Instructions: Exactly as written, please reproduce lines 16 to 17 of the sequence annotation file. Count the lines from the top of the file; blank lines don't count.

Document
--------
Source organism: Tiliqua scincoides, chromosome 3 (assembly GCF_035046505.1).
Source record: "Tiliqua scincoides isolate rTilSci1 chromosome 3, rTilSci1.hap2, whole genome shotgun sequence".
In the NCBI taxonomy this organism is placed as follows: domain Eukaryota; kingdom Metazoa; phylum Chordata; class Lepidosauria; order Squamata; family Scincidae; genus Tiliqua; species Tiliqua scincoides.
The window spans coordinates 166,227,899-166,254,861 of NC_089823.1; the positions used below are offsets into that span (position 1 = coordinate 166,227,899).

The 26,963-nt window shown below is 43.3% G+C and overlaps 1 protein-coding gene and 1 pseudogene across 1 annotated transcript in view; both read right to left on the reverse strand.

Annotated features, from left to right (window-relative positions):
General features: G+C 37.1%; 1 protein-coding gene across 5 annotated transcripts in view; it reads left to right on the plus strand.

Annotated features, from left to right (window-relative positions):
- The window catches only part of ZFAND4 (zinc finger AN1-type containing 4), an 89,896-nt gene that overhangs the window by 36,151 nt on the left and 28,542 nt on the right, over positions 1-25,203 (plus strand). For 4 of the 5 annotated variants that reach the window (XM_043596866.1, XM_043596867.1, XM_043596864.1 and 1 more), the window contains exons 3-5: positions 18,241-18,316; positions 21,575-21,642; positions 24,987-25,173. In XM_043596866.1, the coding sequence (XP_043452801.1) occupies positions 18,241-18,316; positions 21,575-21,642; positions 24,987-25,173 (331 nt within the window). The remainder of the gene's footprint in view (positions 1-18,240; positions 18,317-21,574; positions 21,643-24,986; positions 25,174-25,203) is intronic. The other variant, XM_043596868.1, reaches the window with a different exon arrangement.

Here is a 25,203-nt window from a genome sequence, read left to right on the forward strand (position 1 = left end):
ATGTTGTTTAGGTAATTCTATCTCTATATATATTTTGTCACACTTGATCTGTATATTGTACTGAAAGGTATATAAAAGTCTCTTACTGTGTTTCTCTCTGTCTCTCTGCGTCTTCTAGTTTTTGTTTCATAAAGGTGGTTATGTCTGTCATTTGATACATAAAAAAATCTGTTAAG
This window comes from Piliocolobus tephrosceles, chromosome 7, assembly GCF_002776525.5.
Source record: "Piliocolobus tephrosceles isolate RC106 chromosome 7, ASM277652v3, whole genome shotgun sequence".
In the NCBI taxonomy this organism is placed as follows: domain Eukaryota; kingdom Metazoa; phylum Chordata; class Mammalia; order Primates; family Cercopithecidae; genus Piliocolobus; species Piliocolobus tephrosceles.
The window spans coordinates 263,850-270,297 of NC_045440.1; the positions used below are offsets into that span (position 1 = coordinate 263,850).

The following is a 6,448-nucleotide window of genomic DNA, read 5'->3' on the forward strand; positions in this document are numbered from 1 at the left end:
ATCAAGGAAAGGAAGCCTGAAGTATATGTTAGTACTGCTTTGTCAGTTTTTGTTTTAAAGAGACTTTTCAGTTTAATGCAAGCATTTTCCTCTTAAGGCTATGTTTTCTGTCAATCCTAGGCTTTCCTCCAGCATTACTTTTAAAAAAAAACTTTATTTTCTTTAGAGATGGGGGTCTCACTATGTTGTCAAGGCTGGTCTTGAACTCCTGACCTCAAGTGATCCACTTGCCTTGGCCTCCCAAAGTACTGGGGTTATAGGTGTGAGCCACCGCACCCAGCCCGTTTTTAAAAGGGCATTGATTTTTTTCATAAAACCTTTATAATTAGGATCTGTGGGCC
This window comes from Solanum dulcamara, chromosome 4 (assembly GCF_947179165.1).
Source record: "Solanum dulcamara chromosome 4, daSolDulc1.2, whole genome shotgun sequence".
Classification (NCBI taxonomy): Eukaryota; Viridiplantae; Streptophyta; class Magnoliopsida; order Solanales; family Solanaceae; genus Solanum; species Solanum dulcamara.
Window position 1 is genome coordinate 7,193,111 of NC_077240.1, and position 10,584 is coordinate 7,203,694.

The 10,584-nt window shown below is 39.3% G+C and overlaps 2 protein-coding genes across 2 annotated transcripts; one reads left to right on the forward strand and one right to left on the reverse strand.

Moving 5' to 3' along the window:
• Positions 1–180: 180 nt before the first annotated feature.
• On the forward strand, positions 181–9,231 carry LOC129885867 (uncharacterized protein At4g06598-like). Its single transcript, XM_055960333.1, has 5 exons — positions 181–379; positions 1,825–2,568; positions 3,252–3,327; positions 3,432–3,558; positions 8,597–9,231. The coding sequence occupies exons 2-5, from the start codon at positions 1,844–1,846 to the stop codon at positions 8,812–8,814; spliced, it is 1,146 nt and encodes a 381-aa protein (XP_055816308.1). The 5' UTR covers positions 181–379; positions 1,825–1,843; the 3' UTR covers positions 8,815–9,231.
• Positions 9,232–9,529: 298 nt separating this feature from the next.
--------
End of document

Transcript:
The following is a 6,448-nucleotide window of genomic DNA, read 5'->3' on the forward strand; positions in this document are numbered from 1 at the left end:
ATCAAGGAAAGGAAGCCTGAAGTATATGTTAGTACTGCTTTGTCAGTTTTTGTTTTAAAGAGACTTTTCAGTTTAATGCAAGCATTTTCCTCTTAAGGCTATGTTTTCTGTCAATCCTAGGCTTTCCTCCAGCATTACTTTTAAAAAAAAACTTTATTTTCTTTAGAGATGGGGGTCTCACTATGTTGTCAAGGCTGGTCTTGAACTCCTGACCTCAAGTGATCCACTTGCCTTGGCCTCCCAAAGTACTGGGGTTATAGGTGTGAGCCACCGCACCCAGCCCGTTTTTAAAAGGGCATTGATTTTTTTCATAAAACCTTTATAATTAGGATCTGTGGGCC